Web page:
It's funny how things come when you least expect it. Last month, I mentioned just missing out on a local picnic where they'd had flour bombing. I was sorely disappointed...it's something I always wanted to try.
A week ago Sunday, I got my wish.
I've been assiduously following the local fly-in schedule for the Seattle area, managing to find an event to take Moonraker to just about every weekend since buying it. Mind you, I wasn't picky. When GENERAL AVIATION NEWS listed the "Wild Blackberry Festival and Fly-In" at Elma, Washington, I was all rarin' to go. And I don't even *like* blackberries. But Elma is just a hundred or so miles away.
Anyway, I mounted up that Sunday. The weather was fall-gorgeous...mostly clear skies, some puffy cumulous down around 2500 feet, about 65 degrees on the ground in Seattle. 65 degrees on the ground meant sixty degrees or less at Fly Baby altitudes, which made me rub my hands. Not with cold, though. Temperatures below 65 mean it's time to wear the leather flying jacket instead of the summerweight one. And with the leather jacket, I feel justified in wearing my old, tattered silk scarf, too.
Vain? *Me*? :-)
We launched about 12:30 and took a generally westbound course. I pity those who can't fly an open cockpit plane on a sunny fall day, especially in the region of Puget Sound. The route to Elma led over a bunch of the finger-like inlets of the south Sound area...the Vashon Straits, Carr Inlet, Case Inlet. Dark green fingers of the ocean interleaving with the green-backed islands. Powerboats leaving herringbone wakes. White sails rounding the points.
One thing I'm *not* vain about is my singing voice. It's bloody awful, but I *like* to sing. That's one nice thing about airplanes. No yelling neighbors, no giggling teenagers in the next car. All it takes is a precautionary shutting down of the radio before the first verse. And if anyone on the ground hears me, they probably think it's just a seagull with a bowel obstruction.
"So Paddy lay back ... take in the slack
Take a turn around the capstan, heave a pawwwllll
'Bout ship stations, boys, be handy (be handy)
We're bound for Valaparaiso 'round the Horn!"
With all the boats on the sound, sea chanties seemed about right. Chanties make excellent songs to sing while flying...being designed to be roared at the top of the lungs with only a casual nod to the proper notes.
So I bellowed my way to Elma. There's an arm of the Sound that points like a finger towards a saddle in the hills beyond which the town lies. It's actually easy to spot from a long way off...two nuclear cooling towers lie a few miles southwest of the field.
I turned on the radio and crossed midfield at 1500 feet. I could see a small plane taking off to the west. I crossed past the downwind leg, teardropped back, and entered the pattern behind an Ercoupe.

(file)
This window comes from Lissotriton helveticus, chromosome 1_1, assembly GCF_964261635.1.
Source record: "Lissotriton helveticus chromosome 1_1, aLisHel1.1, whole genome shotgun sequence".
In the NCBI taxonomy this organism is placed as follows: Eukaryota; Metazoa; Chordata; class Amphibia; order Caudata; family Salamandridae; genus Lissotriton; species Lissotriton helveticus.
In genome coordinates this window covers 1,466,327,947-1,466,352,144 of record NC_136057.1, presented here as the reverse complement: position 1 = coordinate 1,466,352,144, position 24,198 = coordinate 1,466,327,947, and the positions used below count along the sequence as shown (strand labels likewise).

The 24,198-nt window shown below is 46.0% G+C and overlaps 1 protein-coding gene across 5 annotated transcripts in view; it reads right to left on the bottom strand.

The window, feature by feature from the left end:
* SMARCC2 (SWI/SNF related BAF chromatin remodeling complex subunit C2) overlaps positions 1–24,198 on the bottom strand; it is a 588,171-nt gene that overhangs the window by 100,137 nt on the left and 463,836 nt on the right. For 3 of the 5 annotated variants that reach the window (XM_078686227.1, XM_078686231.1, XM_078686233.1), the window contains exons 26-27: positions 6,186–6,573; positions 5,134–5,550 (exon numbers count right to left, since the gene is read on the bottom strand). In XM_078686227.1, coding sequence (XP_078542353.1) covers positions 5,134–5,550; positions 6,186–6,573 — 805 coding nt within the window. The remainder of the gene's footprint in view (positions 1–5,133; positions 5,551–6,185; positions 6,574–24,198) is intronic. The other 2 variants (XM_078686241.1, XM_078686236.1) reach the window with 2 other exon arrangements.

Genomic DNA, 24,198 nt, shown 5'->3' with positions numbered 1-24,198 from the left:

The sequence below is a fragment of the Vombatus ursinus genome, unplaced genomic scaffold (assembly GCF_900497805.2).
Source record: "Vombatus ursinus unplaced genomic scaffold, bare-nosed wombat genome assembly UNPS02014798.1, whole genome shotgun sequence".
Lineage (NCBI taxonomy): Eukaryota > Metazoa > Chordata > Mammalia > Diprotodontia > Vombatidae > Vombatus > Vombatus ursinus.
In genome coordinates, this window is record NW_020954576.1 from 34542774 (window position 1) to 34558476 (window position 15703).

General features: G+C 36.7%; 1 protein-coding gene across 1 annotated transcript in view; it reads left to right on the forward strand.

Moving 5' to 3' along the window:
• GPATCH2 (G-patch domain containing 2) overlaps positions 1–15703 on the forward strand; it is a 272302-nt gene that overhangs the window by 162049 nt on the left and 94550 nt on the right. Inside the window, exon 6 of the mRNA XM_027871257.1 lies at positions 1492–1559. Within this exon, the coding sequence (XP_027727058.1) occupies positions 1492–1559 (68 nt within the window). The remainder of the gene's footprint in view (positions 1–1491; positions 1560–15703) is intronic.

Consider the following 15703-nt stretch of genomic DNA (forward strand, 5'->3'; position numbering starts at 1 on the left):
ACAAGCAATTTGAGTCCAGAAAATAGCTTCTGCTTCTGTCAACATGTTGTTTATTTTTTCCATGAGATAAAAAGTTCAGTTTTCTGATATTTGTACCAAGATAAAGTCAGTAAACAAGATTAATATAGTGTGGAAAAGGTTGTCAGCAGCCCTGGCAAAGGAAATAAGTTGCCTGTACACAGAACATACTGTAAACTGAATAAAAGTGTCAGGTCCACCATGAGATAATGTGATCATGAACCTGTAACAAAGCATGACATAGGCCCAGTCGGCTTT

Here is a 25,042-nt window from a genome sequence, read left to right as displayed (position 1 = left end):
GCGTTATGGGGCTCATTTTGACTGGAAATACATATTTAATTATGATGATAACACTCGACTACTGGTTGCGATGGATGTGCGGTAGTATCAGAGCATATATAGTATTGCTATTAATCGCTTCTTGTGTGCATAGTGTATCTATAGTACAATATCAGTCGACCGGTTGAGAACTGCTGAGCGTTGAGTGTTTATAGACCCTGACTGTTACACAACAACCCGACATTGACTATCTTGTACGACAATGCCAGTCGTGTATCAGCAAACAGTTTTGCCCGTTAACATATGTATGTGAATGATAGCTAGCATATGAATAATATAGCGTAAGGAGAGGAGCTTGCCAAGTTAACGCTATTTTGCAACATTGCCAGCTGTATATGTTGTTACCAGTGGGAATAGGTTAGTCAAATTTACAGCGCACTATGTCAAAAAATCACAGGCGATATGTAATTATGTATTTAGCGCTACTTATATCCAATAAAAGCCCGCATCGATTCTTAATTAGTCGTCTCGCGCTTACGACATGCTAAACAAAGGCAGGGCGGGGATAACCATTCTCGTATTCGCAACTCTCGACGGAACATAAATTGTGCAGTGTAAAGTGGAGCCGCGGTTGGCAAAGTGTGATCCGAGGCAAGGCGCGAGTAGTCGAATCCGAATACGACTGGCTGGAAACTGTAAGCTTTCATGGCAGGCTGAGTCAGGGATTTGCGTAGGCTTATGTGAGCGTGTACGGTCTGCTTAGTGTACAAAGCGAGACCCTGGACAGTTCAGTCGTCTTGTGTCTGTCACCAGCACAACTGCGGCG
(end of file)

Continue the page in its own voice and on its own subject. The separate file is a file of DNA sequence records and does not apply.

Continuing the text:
As usual with an unfamiliar field, I landed a bit long and hot. There was a pretty good crowd of airplanes there, so I was trying to paint Moonraker on. I missed the center-field turnoff and had to back-taxi from the end.
It was a typical small-airport fly-in, except for one thing: The plane was packed with Ercoupes! The owner is a member of the Ercoupe club, and the club apparently makes the Elma Fly-In a yearly activity. In addition to the Ercoupes, six RV-4s of Arlington's BlackJack squadron were in attendance, plus a Kitfox and a number of Cessnas.
I wriggled out of the 'Baby, answered the usual questions, and headed toward the registration table. They had a chalk board with upcoming activities. Some I had missed...the precision landing contest, etc. But the board said "2:00 Flour Bombing".
I was surprised. I had been there last year, but they'd had skydiving teddy bears instead of flour bombs. Small stuffed bears with hankerchief parachutes, dropped from a hundred or so feet up. The bloodthirsty side of me had enjoyed it...watching those 'chutes streamer and the bears pancaking onto the tarmac and the surrounding bushes.
"You've got flour bombing this year, not the bears?" I asked.
"We spent too much time digging the bears out of the trees. It's $2.50 per bomb, and your bombardier is one of the kids who have signed up."
"Ohhh... well, guess I can't do it. Single-seat airplane."
No, they assured me...they'd love for me to participate. So $5 later, I was the possessor of two flour bombs.
I'd always wondered how to figure out what kind of trajectory to assume. I lofted the bombs, lightly. Just a kid's-fist-sized dollop of flour in a baggie. Not much mass, lots of drag. The Ghost of Tiger Cole leans over my shoulder: "We'll just drop 'em like retarded snake-eyes...."